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My Best Mathematical and Logic Puzzles


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Table of Contents

1. The Returning Explorer 2. Draw Poker 3. The Mutilated Chessboard 4. The Fork in the Road 5. Scrambled Box Tops 6. Cutting the Cube 7. Bronx vs. Brooklyn 8. The Early Commuter 9. The Counterfeit Coins 10. The Touching Cigarettes 11. Two Ferryboats 12. Guess the Diagonal 13. Cross the Network 14. The 12 Matches 15. Hole in the Sphere 16. The Amorous Bugs 17. How Many Children? 18. The Twiddled Bolts 19. The Flight around the World 20. The Repetitious Number 21. The Colliding Missiles 22. The Sliding Pennies 23. Handshakes and Networks 24. The Triangular Duel 25. Crossing the Desert 26. Lord Dunsany's Chess Problem 27. The Lonesome 8 28. Dividing the Cake 29. The Folded Sheet 30. Water and Wine 31. The Absent-Minded Teller 32. Acute Dissection 33. "How Long Is a "Lunar"?" 34. The Game of Googol 35. Marching Cadets and a Trotting Dog 36. "White, Black and Brown" 37. The Plane in the Wind 38. What Price Pets? 39. The Game of Hip 40. A Switching Puzzle 41. Beer Signs on the Highway 42. The Sliced Cube and the Sliced Doughnut 43. Bisecting Yin and Yang 44. The Blue-Eyed Sisters 45. How Old Is the Rose-Red City? 46. Tricky Track 47. Termite and 27 Cubes 48. Collating the Coins 49. Time the Toast 50. A Fixed-Point Theorem 51. How Did Kant Set His Clock? 52. Playing Twenty Questions when Probability Values Are Known 53. Don't Mate in One 54. Find the Hexahedrons 55. Out with the Onion 56. Cut Down the Cuts 57. Dissection Dilemma 58. Interrupted Bridge 59. Dash It All! 60. Move the Queen 61. Read the Hieroglyphics 62. Crazy Cut 63. Find the Oddball 64. Big Cross-Out Swindle 65. Reverse the Dog 66. Funny Fold Answers

About the Author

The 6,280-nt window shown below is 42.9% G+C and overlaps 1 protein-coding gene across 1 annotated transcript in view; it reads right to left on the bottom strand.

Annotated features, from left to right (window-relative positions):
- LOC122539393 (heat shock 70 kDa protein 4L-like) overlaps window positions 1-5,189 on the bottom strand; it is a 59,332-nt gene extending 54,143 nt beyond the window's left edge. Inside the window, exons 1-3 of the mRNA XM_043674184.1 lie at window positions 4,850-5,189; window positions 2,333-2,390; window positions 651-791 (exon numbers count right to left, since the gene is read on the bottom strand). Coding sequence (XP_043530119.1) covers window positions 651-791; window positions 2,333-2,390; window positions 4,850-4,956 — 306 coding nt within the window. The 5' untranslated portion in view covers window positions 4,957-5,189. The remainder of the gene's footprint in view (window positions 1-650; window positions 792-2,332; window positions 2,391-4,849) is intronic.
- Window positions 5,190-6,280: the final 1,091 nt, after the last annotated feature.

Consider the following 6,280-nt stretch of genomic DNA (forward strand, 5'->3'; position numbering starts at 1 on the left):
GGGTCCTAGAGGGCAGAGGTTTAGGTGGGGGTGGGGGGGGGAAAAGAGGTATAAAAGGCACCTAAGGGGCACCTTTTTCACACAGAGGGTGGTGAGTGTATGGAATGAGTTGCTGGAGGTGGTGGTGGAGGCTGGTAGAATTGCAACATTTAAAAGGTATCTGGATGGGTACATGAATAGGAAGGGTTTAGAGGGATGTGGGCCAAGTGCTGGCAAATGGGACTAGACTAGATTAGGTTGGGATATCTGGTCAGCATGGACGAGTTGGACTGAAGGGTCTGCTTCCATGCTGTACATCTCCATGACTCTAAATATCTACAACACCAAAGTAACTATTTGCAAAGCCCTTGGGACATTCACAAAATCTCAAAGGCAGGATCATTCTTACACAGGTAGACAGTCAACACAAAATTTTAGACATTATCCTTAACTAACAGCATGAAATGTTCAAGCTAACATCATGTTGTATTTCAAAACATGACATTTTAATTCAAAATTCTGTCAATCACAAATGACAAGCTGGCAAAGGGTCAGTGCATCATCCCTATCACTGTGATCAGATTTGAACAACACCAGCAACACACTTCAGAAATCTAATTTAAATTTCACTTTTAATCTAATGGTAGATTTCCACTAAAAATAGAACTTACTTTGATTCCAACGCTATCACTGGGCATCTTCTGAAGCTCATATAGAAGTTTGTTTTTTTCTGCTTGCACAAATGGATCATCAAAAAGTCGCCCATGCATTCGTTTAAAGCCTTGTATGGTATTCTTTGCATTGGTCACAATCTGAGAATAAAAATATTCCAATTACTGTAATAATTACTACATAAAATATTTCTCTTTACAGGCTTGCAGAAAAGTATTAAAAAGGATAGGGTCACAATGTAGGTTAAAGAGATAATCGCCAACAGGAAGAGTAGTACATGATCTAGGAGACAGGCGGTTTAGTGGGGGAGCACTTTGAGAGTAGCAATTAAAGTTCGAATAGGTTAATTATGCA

Martin Gardner was a renowned author who published over 70 books on subjects from science and math to poetry and religion. He also had a lifelong passion for magic tricks and puzzles. Well known for his mathematical games column in Scientific American and his "Trick of the Month" in Physics Teacher magazine, Gardner attracted a loyal following with his intelligence, wit, and imagination. Martin Gardner: A Remembrance The worldwide mathematical community was saddened by the death of Martin Gardner on May 22, 2010. Martin was 95 years old when he died, and had written 70 or 80 books during his long lifetime as an author. Martin's first Dover books were published in 1956 and 1957: Mathematics, Magic and Mystery, one of the first popular books on the intellectual excitement of mathematics to reach a wide audience, and Fads and Fallacies in the Name of Science, certainly one of the first popular books to cast a devastatingly skeptical eye on the claims of pseudoscience and the many guises in which the modern world has given rise to it. Both of these pioneering books are still in print with Dover today along with more than a dozen other titles of Martin's books. They run the gamut from his elementary Codes, Ciphers and Secret Writing, which has been enjoyed by generations of younger readers since the 1980s, to the more demanding The New Ambidextrous Universe: Symmetry and Asymmetry from Mirror Reflections to Superstrings, which Dover published in its final revised form in 2005. To those of us who have been associated with Dover for a long time, however, Martin was more than an author, albeit a remarkably popular and successful one. As a member of the small group of long-time advisors and consultants, which included NYU's Morris Kline in mathematics, Harvard's I. Bernard Cohen in the history of science, and MIT's J. P. Den Hartog in engineering, Martin's advice and editorial suggestions in the formative 1950s helped to define the Dover publishing program and give it the point of view which - despite many changes, new directions, and the consequences of evolution - continues to be operative today. In the Author's Own Words: "Politicians, real-estate agents, used-car salesmen, and advertising copy-writers are expected to stretch facts in self-serving directions, but scientists who falsify their results are regarded by their peers as committing an inexcusable crime. Yet the sad fact is that the history of science swarms with cases of outright fakery and instances of scientists who unconsciously distorted their work by seeing it through lenses of passionately held beliefs." "A surprising proportion of mathematicians are accomplished musicians. Is it because music and mathematics share patterns that are beautiful?" - Martin Gardner

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